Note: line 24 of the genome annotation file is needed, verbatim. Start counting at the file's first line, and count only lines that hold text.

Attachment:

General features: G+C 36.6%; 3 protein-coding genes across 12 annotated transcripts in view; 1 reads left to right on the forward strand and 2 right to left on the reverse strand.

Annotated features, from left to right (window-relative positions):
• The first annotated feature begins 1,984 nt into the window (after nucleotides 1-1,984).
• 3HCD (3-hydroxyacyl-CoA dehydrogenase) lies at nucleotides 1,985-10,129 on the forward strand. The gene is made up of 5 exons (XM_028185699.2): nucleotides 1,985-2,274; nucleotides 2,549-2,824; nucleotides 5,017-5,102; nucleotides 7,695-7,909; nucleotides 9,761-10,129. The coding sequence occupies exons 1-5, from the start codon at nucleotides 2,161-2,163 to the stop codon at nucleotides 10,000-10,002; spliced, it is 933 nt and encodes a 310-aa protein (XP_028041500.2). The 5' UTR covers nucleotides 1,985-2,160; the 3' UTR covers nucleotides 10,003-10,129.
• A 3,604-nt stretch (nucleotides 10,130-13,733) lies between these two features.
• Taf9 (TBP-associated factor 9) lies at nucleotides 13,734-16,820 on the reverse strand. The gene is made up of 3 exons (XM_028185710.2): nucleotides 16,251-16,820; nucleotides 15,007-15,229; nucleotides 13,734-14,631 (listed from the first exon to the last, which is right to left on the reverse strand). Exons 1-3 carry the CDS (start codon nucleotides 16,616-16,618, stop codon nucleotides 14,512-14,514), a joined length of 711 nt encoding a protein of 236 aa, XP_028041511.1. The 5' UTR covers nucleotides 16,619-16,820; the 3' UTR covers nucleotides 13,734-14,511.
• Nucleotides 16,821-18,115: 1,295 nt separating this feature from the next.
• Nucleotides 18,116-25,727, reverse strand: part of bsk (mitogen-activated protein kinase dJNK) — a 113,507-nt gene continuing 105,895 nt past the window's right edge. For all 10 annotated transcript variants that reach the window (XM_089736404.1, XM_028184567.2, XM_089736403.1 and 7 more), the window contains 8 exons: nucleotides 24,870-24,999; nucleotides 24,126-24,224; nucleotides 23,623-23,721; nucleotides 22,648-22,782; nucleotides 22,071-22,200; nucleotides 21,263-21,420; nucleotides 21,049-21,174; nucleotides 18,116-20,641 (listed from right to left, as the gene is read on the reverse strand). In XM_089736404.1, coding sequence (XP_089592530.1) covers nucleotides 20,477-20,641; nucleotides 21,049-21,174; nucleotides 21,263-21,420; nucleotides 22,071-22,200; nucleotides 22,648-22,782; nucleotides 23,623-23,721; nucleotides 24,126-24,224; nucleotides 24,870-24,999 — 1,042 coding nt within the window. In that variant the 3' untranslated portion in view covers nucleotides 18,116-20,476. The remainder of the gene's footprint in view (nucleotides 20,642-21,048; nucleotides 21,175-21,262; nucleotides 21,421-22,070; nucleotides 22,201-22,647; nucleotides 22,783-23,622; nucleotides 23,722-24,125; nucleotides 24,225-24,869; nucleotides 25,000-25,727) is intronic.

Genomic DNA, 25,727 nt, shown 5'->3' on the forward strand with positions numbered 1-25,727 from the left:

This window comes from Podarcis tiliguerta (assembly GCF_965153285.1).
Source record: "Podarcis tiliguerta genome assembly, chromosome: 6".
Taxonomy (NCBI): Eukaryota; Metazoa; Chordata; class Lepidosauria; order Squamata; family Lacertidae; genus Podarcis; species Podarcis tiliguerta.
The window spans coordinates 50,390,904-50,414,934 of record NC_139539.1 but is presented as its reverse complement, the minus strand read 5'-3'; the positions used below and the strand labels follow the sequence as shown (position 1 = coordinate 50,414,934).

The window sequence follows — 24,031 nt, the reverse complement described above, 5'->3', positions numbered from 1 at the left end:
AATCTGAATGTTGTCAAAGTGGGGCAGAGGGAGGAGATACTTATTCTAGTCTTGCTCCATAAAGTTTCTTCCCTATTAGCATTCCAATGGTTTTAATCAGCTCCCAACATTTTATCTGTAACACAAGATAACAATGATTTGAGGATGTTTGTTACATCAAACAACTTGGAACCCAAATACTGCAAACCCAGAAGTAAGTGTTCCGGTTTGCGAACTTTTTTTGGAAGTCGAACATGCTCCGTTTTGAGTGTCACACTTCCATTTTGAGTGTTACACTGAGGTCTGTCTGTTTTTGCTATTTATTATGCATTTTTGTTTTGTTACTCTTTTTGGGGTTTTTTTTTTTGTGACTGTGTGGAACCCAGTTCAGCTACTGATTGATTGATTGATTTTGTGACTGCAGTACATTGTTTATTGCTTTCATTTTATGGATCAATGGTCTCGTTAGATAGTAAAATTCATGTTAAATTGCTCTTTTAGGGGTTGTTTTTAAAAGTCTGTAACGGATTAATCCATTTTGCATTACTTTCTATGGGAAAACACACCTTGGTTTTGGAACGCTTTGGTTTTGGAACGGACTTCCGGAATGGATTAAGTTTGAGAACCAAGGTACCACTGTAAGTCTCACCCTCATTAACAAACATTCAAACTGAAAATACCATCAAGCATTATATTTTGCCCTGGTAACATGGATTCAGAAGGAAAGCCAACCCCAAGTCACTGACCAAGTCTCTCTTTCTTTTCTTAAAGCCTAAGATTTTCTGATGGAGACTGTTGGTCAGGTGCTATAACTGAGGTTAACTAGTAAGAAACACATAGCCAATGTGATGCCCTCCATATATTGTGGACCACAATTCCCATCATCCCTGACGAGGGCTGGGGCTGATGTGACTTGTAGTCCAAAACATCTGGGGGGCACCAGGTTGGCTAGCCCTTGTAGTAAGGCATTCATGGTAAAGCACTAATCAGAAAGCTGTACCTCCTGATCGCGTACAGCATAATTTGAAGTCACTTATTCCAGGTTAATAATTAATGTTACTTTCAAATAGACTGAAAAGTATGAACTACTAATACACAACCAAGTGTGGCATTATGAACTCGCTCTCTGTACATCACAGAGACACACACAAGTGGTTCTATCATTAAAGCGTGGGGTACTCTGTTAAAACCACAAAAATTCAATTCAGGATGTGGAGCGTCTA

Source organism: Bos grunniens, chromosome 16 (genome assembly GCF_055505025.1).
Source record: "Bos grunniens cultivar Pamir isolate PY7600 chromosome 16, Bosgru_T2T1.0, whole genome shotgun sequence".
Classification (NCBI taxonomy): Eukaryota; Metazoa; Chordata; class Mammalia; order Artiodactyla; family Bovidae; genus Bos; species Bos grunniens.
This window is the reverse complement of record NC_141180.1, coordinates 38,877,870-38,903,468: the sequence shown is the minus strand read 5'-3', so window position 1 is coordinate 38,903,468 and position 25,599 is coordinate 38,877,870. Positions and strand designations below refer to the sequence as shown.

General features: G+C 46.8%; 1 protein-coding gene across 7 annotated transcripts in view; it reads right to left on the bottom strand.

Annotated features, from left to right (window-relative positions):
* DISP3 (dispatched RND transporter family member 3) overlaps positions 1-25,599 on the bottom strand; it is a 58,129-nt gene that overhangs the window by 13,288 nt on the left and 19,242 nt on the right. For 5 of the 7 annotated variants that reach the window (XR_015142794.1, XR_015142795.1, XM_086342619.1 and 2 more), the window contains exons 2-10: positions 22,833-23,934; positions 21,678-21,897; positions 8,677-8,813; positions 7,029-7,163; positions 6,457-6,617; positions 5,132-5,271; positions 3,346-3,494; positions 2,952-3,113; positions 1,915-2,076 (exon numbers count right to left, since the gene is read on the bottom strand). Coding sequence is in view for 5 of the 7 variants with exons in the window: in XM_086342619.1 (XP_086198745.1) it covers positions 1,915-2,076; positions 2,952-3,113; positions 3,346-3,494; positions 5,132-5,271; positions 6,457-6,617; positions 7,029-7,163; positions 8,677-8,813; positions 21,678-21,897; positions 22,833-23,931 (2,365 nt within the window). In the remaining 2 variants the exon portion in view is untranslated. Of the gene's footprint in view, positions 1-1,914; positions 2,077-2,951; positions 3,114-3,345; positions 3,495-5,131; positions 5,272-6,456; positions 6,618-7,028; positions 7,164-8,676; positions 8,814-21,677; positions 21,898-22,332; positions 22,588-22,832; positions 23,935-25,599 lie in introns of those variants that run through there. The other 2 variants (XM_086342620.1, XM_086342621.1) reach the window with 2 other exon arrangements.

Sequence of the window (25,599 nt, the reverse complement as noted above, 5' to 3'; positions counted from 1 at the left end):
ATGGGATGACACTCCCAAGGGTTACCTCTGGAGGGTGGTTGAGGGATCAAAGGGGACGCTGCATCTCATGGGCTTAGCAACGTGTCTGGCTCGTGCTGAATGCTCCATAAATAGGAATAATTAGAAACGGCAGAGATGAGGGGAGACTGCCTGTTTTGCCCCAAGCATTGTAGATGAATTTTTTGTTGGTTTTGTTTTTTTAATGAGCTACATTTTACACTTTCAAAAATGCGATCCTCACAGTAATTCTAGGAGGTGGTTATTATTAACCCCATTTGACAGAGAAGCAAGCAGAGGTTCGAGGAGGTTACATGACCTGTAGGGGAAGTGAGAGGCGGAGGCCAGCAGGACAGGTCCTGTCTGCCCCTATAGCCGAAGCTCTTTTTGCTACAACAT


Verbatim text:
ATGGGATGACACTCCCAAGGGTTACCTCTGGAGGGTGGTTGAGGGATCAAAGGGGACGCTGCATCTCATGGGCTTAGCAACGTGTCTGGCTCGTGCTGAATGCTCCATAAATAGGAATAATTAGAAACGGCAGAGATGAGGGGAGACTGCCTGTTTTGCCCCAAGCATTGTAGATGAATTTTTTGTTGGTTTTGTTTTTTTAATGAGCTACATTTTACACTTTCAAAAATGCGATCCTCACAGTAATTCTAGGAGGTGGTTATTATTAACCCCATTTGACAGAGAAGCAAGCAGAGGTTCGAGGAGGTTACATGACCTGTAGGGGAAGTGAGAGGCGGAGGCCAGCAGGACAGGTCCTGTCTGCCCCTATAGCCGAAGCTCTTTTTGCTACAACAT